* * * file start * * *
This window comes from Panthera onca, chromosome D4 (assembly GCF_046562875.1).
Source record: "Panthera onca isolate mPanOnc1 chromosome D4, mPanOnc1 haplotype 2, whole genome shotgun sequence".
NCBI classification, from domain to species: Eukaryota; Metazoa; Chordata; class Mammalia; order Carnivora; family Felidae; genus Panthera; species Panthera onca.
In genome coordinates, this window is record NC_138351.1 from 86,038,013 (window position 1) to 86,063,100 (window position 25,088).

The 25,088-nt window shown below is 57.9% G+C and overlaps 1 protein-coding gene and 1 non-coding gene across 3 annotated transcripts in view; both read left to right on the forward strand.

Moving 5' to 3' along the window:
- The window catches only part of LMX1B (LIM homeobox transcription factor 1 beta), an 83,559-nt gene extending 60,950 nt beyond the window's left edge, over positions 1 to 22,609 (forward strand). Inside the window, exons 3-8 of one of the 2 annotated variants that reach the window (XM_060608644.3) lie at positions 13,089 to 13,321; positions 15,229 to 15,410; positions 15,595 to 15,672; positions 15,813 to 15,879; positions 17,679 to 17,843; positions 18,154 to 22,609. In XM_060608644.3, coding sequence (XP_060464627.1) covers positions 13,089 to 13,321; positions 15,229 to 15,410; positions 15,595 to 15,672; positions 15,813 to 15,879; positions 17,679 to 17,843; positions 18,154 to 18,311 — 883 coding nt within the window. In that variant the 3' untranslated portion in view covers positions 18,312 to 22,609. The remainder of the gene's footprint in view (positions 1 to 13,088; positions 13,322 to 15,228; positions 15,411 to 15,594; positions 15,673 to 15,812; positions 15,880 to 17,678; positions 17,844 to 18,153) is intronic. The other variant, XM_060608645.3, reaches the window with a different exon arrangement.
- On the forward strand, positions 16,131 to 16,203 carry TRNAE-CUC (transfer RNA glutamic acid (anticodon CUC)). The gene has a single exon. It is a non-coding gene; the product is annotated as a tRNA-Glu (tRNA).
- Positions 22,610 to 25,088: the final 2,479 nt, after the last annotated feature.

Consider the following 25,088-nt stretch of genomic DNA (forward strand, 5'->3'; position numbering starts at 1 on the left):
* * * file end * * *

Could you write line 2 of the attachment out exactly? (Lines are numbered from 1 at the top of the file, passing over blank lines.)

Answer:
Source record: "Panthera onca isolate mPanOnc1 chromosome D4, mPanOnc1 haplotype 2, whole genome shotgun sequence".